The marketing of medicines, medical devices and dietary supplements is strictly regulated – reviewing promotional materials requires expertise
The marketing of medicines, medical devices and dietary supplements must carefully follow regulations and guidelines issued by the authorities. The close supervision of materials promotes the correct and safe use of medicines. Performing medical reviews of promotional material requires knowledge of numerous regulations, understanding of the needs of the material’s end user and the ability to fulfil the wishes of the marketing authorisation holder responsible for the material.
Promotional materials for medicines, medical devices and dietary supplements are produced both for health care professionals and the end users of the products, i.e. consumers. The contents of these materials are strictly regulated and supervised: for example, any health claims mentioned in the materials must always be based on reliable scientific data. In Europe, adherence to these regulations is supervised by several different instances. In Finland, supervisory authorities include the Finnish Medicines Agency Fimea and the Finnish Food Authority. The corresponding Swedish supervisory authorities are the Swedish Medical Products Agency and the Swedish Food Agency. In addition, most Finnish pharmaceutical companies are members of Pharma Industry Finland and therefore follow Pharma Industry Finland's Code of Ethics. The other Nordic countries have their own corresponding organisations, to which local pharmaceutical companies often belong.
“The challenge with ethical and medical reviews of promotional materials is often that medicines, medical devices and dietary supplements are covered by different legislation. Ethical guidelines may also differ between countries. Sometimes, it may also be challenging to determine which supervisory authority's jurisdiction a product belongs in. In addition to these questions, one must also take into account whether the marketing is targeted at healthcare professionals or consumers,” says Minna Kairisalo-Stenfors, Medical Manager at Oriola.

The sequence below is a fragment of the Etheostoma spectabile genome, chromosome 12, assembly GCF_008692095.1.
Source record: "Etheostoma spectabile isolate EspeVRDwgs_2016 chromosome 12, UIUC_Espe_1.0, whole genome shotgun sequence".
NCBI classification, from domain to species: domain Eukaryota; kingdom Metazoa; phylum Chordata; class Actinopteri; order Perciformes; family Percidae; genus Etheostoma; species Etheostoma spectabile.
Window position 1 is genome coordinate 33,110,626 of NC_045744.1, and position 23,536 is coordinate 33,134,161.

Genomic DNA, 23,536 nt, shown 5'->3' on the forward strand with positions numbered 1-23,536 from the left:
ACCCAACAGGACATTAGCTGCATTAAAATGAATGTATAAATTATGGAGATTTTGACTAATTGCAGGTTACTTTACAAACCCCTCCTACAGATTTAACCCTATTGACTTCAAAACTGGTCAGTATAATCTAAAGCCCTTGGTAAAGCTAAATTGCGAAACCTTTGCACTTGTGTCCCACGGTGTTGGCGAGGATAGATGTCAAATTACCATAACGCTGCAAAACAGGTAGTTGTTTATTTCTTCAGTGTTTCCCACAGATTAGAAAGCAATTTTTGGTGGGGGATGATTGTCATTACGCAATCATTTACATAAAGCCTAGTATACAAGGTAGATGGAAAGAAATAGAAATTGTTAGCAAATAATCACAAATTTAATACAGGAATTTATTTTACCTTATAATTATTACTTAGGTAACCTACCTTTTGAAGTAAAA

There are also training courses, with final exams, on the pharmaceutical industry's ethical guidelines. However, the scope, depth and execution of these courses vary between the countries, and there is currently no one clear path to comprehensive expertise. In Sweden, for example, the Swedish Academy of Pharmaceutical Sciences regularly arranges a course called “IMA-kurs med LIF”, where the local ethical guidelines are reviewed quite thoroughly over two days. The course also includes a final exam, and those who pass are awarded the IMA certificate. This can be used to prove that the person knows the rules and ethical guidelines governing the marketing of pharmaceuticals in Sweden sufficiently well to be responsible for a pharmaceutical company’s marketing activities.
“Our team has the required competence and expertise covering the entire Nordic market, enabling us to help pharmaceutical companies with reviewing materials in all the Nordic countries,” Kairisalo-Stenfors says.
Regulations differ even between the Nordic countries
In the Nordic countries, regulations regarding promotional materials mainly correspond to EU-level regulations, but there are also exceptions in each country. For example, if a product has a national marketing authorisation, the summary of product characteristics may contain country-specific differences in indications, which must be taken into account when reviewing promotional materials.
“There may also be country-specific differences regarding the status of the product: sometimes the same product may be registered as a medicinal product in one country and as a dietary supplement in another. In that case, their marketing is based on different legislation even if the product itself is identical,” Kairisalo-Stenfors explains.
Norway is also a special case when it comes to reviewing materials: although the Norwegians often use the same guidelines as the other Nordic countries, there may be exceptions because Norway, unlike its neighbours, is not a member of the EU.
“Reviewing promotional materials is challenging, but also extremely interesting expert work. We work together with our customers to create the best possible materials for each target group,” Kairisalo-Stenfors promises.